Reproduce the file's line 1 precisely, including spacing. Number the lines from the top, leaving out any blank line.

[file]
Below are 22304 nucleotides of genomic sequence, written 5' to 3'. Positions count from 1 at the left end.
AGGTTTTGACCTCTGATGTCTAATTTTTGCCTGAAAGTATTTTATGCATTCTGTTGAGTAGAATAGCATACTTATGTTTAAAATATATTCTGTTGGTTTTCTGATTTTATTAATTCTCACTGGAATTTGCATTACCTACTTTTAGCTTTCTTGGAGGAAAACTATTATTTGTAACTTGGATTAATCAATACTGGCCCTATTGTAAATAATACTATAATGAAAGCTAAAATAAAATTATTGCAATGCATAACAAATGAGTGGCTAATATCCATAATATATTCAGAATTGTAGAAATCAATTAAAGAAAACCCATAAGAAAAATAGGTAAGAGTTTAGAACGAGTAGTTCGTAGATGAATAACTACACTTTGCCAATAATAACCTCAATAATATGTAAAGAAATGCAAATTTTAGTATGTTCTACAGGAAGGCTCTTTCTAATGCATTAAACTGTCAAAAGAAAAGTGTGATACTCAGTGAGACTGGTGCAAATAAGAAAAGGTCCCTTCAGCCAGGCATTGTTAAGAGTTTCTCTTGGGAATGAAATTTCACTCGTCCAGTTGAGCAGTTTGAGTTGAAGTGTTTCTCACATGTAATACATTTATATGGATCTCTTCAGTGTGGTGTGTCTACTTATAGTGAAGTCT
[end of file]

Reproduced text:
Below are 22304 nucleotides of genomic sequence, written 5' to 3'. Positions count from 1 at the left end.